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Kovacs D.,San Gallicano Dermatologic Institute | Cardinali G.,San Gallicano Dermatologic Institute | Aspite N.,San Gallicano Dermatologic Institute | Cota C.,San Gallicano Dermatologic Institute | And 6 more authors.
British Journal of Dermatology | Year: 2010

Background Cutaneous pigmentation is regulated by a complex melanogenic network in which both keratinocytes and fibroblasts synthesize growth factors and cytokines. Solar lentigo (SL) is characterized by hyperpigmented lesions occurring on photodamaged skin areas. Despite the association of SL to ultraviolet (UV) exposure, the mechanisms underlying the development of these spots are not completely defined. Objectives To analyse the involvement of the fibroblast-derived growth factors, hepatocyte growth factor (HGF), keratinocyte growth factor (KGF) and stem cell factor (SCF) in SL hyperpigmentation; to evaluate whether the photoageing process occurring in fibroblasts could be responsible for the altered expression of these cytokines; and to investigate a new possible role of KGF in regulating pigmentation through the specific induction of melanogenic cytokines by keratinocytes. Methods We performed immunohistochemical analysis of HGF, KGF and SCF on SL biopsies. We analysed the mRNA expression of these cytokines using an in vitro model of photoageing induced on fibroblasts. Finally, we evaluated the effects of KGF on the expression of melanogenic cytokines at the mRNA and protein levels on keratinocytes. Results We found positive staining for HGF, KGF and SCF in the upper dermis of SL lesions and a significant induction of the three cytokines in photoaged fibroblasts. We also demonstrated the contribution of KGF to pigmentation, showing its ability specifically to modulate the expression of SCF in keratinocytes. Conclusions Fibroblasts may be persistently activated by UV exposure to release melanogenic growth factors; this inducible cytokine network acts both directly and indirectly through keratinocytes and may contribute to the hyperpigmentation of SL. © 2010 British Association of Dermatologists. Source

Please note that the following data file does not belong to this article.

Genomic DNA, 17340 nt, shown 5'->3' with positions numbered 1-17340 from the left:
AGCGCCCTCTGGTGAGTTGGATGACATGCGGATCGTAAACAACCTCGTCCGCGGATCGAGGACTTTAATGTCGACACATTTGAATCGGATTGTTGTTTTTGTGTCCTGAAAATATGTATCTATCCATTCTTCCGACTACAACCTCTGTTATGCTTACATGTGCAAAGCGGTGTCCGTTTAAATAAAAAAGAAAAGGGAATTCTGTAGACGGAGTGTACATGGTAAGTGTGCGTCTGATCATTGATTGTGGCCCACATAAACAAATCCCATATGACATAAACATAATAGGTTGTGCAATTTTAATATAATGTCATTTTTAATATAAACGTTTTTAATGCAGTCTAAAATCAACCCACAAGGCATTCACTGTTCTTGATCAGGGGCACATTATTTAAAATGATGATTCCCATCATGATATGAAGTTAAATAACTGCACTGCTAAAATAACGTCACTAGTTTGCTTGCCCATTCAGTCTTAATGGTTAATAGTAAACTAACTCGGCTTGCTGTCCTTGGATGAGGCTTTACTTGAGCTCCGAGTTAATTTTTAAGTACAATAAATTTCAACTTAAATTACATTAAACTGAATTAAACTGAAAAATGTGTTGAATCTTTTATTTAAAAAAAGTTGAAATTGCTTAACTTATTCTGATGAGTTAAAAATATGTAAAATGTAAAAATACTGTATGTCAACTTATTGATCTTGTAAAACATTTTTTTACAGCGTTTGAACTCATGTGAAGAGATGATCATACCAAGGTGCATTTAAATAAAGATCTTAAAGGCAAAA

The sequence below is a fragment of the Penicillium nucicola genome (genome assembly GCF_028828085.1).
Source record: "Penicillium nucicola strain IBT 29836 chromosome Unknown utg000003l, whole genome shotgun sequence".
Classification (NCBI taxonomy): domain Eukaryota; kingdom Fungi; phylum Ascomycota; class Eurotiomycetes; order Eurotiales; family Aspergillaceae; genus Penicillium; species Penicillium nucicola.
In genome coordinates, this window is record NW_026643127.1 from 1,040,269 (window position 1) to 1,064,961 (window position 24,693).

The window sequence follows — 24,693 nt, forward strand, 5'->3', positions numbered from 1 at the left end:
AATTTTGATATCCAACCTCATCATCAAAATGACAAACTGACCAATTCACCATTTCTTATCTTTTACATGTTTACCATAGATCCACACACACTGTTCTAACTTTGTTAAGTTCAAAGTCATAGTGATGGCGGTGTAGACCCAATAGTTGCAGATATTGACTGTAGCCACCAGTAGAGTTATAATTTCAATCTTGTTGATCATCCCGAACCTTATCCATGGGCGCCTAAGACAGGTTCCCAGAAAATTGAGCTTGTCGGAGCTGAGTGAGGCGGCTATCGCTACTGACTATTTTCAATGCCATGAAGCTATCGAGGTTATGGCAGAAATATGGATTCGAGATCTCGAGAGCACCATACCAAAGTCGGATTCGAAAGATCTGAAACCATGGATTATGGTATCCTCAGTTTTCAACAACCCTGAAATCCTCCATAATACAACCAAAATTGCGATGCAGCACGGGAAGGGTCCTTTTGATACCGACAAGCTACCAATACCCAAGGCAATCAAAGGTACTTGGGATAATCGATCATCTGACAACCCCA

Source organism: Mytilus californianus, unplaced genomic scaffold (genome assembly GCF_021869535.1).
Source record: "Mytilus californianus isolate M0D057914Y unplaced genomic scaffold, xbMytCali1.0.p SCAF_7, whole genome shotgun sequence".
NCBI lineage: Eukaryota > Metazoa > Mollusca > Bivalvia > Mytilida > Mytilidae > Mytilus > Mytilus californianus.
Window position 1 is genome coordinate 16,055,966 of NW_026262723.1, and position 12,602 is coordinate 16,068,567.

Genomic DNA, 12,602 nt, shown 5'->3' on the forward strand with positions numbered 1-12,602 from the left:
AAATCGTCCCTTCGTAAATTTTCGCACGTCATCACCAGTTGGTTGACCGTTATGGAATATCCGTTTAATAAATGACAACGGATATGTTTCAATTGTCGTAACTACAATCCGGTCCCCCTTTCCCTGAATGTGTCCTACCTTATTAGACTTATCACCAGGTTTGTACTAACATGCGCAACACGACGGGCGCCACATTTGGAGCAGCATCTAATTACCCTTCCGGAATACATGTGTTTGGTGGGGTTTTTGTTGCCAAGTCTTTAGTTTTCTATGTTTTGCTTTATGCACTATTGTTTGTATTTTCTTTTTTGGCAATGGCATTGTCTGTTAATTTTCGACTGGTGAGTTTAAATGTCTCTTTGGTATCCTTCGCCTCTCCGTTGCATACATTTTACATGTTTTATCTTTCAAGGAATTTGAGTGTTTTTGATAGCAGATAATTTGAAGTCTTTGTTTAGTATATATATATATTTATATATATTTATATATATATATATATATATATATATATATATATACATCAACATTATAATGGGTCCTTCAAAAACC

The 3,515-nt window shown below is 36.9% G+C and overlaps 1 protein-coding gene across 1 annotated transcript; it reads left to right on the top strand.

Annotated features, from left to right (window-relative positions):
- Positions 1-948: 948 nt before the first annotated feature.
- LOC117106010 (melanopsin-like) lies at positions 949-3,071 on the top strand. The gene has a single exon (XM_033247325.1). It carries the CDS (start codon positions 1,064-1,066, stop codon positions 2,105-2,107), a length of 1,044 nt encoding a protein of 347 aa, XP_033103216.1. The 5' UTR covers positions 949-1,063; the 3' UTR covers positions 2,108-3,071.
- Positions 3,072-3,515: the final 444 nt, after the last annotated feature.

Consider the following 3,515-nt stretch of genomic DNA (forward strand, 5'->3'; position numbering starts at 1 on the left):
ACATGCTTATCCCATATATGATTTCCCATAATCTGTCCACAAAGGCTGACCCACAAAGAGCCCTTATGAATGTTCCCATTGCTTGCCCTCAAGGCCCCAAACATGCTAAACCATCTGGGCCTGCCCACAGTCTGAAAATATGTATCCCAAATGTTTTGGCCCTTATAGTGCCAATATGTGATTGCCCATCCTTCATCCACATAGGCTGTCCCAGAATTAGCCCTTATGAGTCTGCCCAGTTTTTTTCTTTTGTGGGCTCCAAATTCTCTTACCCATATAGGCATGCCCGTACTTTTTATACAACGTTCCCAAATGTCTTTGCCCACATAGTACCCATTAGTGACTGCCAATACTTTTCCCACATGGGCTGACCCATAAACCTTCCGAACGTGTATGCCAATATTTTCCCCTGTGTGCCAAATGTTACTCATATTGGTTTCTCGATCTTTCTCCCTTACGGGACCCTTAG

Michelini Z.,Istituto Superiore di Sanita | Galluzzo C.M.,Istituto Superiore di Sanita | Negri D.R.M.,Parasitic and Immune mediated Diseases | Leone P.,Istituto Superiore di Sanita | And 10 more authors.
Journal of Virological Methods | Year: 2010

Macrophages represent an important site for productive infection of HIV-1 and the evaluation of integrase (IN) inhibitors on this cell subset is of fundamental importance. In this report, preclinical evaluation of IN inhibitors on primary human macrophages was attempted successfully using a 96-well microtiter phenotypic assay developed recently for the evaluation of IN inhibitors in a cell-based system by taking advantage of HIV-derived lentiviral vectors expressing luciferase. IN inhibitors were also tested using a lentiviral vector containing an IN with introduced T66I/S153Y mutations, known to affect the activity of azido-group-containing diketo acid (DKA) IN inhibitors. Utilizing different classes of HIV integrase inhibitors against the wild-type IN and the mutant mentioned above, some of the IN inhibitors used were also active on this particular mutant, suggesting that should HIV-1 develop additional or different mutations to become resistant to such anti-IN drugs, new drugs can be developed with a better resistance profile. This assay provides a standardized method for the preclinical evaluation of the efficacy of IN inhibitors on wild-type and mutated IN that can be adapted easily for the evaluation of anti-IN activity on IN sequences derived from patients. © 2010 Elsevier B.V. Source

Annese V.,University of Murcia | Barcia C.,University of Murcia | Ros-Bernal F.,University of Murcia | Gomez A.,University of Murcia | And 6 more authors.